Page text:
Interest rates could be cut as soon as February, Goldman Sachs predicted, even as a Bank of England official warned that they would have to stay higher for longer.
Economists at the Wall Street bank believe that if the UK falls into recession, the first cut could come in the first quarter of next year – although they see August as a more likely scenario.
But Megan Greene, a hawkish member of the Bank of England’s Monetary Policy Committee (MPC), who has voted for rate increases in all three meetings she has attended, said financial markets globally ‘haven’t really clocked’ that rates will need to remain ‘restrictive’ for some time.
Greene, pictured, told Bloomberg TV that while it was ‘good news’ that figures this week showed UK inflation falling sharply, it would be a ‘tougher slog’ to bring it down to the Bank’s 2 per cent target.
The comments underline the gulf between the rhetoric coming out of Threadneedle Street and bets by traders that rates will start to fall from the spring or summer of next year.
Warning: Megan Greene (pictured), a hawkish member of the Monetary Policy Committee, said markets ‘haven’t really clocked’ that rates will need to remain ‘restrictive’
Goldman Sachs said the most likely outcome, with a probability of 30 per cent, was that the first cut from 5.25 per cent to 5 per cent would come in August and a second to 4.75 per cent by the end of the year.
‘That said, earlier cuts are possible if the economy turns out weaker than expected,’ the bank’s economists said.
Its research note said there was a 15 per cent likelihood of a ‘full recession’ resulting in a rate cut to 5 per cent in the first quarter – meaning February or March.
Rates would then fall rapidly to 3.5 per cent by the end of the year.
Current betting on financial markets is for the first rate cut to come in June. Those hopes have been buoyed by figures this week showing a sharp fall in inflation from 6.7 per cent in September to 4.6 per cent in October.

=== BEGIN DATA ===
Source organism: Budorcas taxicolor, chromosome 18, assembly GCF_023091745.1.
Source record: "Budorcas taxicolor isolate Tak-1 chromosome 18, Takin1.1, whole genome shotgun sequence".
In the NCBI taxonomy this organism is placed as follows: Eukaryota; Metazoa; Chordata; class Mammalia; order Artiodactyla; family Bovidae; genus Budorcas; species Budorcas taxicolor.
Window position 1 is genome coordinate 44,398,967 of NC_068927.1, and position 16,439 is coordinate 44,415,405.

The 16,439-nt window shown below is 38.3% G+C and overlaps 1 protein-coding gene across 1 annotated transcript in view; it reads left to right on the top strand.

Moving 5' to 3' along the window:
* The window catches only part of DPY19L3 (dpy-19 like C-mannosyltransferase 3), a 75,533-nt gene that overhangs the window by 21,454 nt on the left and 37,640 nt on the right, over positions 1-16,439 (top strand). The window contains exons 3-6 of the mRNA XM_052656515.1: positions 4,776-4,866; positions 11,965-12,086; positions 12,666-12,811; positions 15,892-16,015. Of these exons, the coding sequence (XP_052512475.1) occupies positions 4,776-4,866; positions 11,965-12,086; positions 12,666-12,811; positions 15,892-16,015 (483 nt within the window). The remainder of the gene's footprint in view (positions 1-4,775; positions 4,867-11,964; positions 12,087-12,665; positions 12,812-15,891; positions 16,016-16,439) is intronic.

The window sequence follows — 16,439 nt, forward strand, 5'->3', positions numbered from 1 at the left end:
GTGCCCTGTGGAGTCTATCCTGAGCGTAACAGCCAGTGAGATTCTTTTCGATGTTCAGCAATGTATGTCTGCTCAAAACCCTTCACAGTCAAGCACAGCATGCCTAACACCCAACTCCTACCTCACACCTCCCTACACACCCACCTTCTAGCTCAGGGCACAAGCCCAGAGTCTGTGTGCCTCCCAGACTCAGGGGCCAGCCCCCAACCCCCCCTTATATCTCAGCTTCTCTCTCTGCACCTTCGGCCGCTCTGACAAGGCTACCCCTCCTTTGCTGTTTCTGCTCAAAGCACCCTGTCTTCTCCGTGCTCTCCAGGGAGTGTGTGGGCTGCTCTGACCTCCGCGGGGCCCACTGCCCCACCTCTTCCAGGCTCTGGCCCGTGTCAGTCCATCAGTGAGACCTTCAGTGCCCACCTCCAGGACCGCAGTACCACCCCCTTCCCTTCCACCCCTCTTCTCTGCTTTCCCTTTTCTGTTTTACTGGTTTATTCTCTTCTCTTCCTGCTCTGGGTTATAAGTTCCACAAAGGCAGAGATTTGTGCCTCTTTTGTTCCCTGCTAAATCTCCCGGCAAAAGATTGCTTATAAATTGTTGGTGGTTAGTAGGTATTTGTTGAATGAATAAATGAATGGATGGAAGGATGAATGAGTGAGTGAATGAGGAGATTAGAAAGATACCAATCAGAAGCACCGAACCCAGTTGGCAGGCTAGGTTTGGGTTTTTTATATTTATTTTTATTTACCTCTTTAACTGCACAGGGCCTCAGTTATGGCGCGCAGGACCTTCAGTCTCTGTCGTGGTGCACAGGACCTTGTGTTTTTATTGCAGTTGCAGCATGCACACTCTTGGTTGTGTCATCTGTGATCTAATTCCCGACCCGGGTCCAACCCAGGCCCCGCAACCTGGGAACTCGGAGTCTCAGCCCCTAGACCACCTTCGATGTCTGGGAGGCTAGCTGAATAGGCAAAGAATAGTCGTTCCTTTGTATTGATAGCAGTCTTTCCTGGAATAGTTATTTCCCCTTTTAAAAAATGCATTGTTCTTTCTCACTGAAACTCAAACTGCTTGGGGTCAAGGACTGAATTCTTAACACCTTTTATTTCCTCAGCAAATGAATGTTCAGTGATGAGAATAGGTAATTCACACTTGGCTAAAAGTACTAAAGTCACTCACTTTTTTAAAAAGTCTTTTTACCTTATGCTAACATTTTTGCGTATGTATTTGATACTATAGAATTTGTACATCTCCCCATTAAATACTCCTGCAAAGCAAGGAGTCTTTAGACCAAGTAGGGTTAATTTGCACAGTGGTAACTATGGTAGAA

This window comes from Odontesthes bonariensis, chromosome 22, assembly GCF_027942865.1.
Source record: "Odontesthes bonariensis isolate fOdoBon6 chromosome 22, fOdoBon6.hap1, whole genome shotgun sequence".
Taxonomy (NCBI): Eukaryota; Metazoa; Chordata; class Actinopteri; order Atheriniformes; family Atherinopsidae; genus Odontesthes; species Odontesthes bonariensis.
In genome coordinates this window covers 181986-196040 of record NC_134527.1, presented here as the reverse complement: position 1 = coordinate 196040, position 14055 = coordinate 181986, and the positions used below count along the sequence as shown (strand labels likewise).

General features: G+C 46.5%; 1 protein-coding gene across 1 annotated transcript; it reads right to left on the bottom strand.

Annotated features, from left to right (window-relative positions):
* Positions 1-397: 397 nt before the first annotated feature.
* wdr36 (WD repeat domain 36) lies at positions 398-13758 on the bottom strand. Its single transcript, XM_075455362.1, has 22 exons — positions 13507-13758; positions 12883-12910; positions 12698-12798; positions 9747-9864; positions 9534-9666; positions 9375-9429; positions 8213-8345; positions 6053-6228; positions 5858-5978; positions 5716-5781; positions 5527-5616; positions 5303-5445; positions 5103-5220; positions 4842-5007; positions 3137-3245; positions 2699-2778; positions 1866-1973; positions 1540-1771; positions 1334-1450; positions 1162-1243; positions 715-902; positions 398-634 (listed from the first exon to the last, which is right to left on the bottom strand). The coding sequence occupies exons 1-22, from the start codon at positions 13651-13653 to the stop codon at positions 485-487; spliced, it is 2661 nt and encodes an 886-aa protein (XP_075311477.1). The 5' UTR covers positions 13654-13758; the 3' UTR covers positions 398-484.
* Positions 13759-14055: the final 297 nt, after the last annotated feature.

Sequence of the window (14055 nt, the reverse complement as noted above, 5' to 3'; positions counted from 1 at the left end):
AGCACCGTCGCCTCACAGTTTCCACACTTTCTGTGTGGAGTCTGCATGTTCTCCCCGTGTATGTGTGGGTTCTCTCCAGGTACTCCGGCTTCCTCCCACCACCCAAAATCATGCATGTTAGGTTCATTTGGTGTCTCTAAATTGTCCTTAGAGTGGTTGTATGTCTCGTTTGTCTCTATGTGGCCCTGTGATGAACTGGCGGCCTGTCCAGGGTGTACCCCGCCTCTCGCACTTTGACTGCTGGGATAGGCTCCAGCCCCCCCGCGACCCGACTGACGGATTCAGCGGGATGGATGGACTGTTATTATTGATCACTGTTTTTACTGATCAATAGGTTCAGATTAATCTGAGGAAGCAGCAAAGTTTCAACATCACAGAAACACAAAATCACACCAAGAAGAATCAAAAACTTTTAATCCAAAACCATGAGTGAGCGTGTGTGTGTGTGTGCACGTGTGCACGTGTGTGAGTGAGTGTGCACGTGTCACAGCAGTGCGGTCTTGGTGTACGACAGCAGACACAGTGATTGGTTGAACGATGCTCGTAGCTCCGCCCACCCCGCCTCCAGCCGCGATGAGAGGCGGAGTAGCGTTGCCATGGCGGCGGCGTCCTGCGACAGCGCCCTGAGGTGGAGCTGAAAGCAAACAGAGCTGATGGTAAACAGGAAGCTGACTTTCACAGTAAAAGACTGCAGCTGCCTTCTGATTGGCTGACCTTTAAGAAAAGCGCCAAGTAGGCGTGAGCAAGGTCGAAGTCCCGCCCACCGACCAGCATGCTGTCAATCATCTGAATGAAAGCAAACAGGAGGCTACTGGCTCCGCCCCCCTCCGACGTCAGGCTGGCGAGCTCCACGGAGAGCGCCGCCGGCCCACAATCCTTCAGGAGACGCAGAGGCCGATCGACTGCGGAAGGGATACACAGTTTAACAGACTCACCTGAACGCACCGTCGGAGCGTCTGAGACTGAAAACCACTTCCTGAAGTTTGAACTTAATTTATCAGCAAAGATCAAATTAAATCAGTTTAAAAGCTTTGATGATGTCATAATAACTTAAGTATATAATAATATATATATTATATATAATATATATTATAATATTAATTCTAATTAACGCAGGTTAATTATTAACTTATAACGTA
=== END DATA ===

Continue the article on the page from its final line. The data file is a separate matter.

But Bank of England governor Andrew Bailey has insisted that it is too early to be talking about rate cuts.
And Greene’s comments – the first from a member of the MPC since this week’s inflation figures were published – suggest that some rate-setters continue to hold that view.
She said there were still ‘reasons to worry about the persistence of inflation in the UK’ because – when the impact of energy prices was stripped out – it was looking hard to budge while wage growth was also still very strong.
Greene explained: ‘If we have an economy with fairly low productivity growth and really high wage growth, it’s going to be hard to hit the target.
‘We will – but that’s a worry about persistence as well.’
Warning that interest rates may need to remain ‘restrictive for longer’, she added: ‘Markets globally haven’t really clocked on to this and so there is aggressive pricing for cuts – in the US, for example. You’re also seeing it in the eurozone.
‘The world’s going to look a little bit different once the dust all settles than it did before the pandemic, and it suggests we might need to be restrictive for longer.’
She insisted she was ‘not thinking about cuts at the moment’, and said: ‘Going from 10 per cent inflation to 5 per cent inflation was always going to be easier than going from 5 to 2 per cent.
‘The dramatic drop we saw in October is not really a surprise to anyone given the energy price cap. We won’t be able to rely on that going forward, so I think it will be a slightly tougher slog.’